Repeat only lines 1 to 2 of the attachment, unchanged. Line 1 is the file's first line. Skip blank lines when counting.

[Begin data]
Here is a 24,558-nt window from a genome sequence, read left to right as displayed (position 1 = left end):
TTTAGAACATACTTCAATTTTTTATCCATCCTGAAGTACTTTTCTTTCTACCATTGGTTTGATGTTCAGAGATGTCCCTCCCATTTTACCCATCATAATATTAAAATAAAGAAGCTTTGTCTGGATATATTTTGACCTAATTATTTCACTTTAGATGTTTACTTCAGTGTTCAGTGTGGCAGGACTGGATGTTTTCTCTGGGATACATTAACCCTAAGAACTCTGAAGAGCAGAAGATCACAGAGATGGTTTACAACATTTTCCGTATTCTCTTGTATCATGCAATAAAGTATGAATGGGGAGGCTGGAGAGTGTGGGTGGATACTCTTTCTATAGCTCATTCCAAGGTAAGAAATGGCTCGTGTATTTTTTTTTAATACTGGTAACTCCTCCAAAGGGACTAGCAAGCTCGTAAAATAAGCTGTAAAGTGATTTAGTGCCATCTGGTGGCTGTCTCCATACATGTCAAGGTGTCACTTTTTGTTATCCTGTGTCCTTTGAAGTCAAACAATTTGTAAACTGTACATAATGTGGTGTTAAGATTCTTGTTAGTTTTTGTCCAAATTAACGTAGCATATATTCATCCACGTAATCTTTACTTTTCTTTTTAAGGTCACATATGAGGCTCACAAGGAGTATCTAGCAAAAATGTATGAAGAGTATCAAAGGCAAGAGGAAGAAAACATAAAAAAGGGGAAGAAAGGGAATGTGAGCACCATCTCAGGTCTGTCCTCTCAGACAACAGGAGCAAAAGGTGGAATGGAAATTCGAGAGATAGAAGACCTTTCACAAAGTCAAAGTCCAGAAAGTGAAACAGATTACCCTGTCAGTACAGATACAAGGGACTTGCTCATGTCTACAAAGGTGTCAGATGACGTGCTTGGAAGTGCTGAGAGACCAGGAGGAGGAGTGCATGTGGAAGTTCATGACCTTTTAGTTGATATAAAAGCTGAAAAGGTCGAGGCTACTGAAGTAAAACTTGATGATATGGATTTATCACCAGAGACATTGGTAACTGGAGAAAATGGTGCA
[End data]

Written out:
Here is a 24,558-nt window from a genome sequence, read left to right as displayed (position 1 = left end):
TTTAGAACATACTTCAATTTTTTATCCATCCTGAAGTACTTTTCTTTCTACCATTGGTTTGATGTTCAGAGATGTCCCTCCCATTTTACCCATCATAATATTAAAATAAAGAAGCTTTGTCTGGATATATTTTGACCTAATTATTTCACTTTAGATGTTTACTTCAGTGTTCAGTGTGGCAGGACTGGATGTTTTCTCTGGGATACATTAACCCTAAGAACTCTGAAGAGCAGAAGATCACAGAGATGGTTTACAACATTTTCCGTATTCTCTTGTATCATGCAATAAAGTATGAATGGGGAGGCTGGAGAGTGTGGGTGGATACTCTTTCTATAGCTCATTCCAAGGTAAGAAATGGCTCGTGTATTTTTTTTTAATACTGGTAACTCCTCCAAAGGGACTAGCAAGCTCGTAAAATAAGCTGTAAAGTGATTTAGTGCCATCTGGTGGCTGTCTCCATACATGTCAAGGTGTCACTTTTTGTTATCCTGTGTCCTTTGAAGTCAAACAATTTGTAAACTGTACATAATGTGGTGTTAAGATTCTTGTTAGTTTTTGTCCAAATTAACGTAGCATATATTCATCCACGTAATCTTTACTTTTCTTTTTAAGGTCACATATGAGGCTCACAAGGAGTATCTAGCAAAAATGTATGAAGAGTATCAAAGGCAAGAGGAAGAAAACATAAAAAAGGGGAAGAAAGGGAATGTGAGCACCATCTCAGGTCTGTCCTCTCAGACAACAGGAGCAAAAGGTGGAATGGAAATTCGAGAGATAGAAGACCTTTCACAAAGTCAAAGTCCAGAAAGTGAAACAGATTACCCTGTCAGTACAGATACAAGGGACTTGCTCATGTCTACAAAGGTGTCAGATGACGTGCTTGGAAGTGCTGAGAGACCAGGAGGAGGAGTGCATGTGGAAGTTCATGACCTTTTAGTTGATATAAAAGCTGAAAAGGTCGAGGCTACTGAAGTAAAACTTGATGATATGGATTTATCACCAGAGACATTGGTAACTGGAGAAAATGGTGCA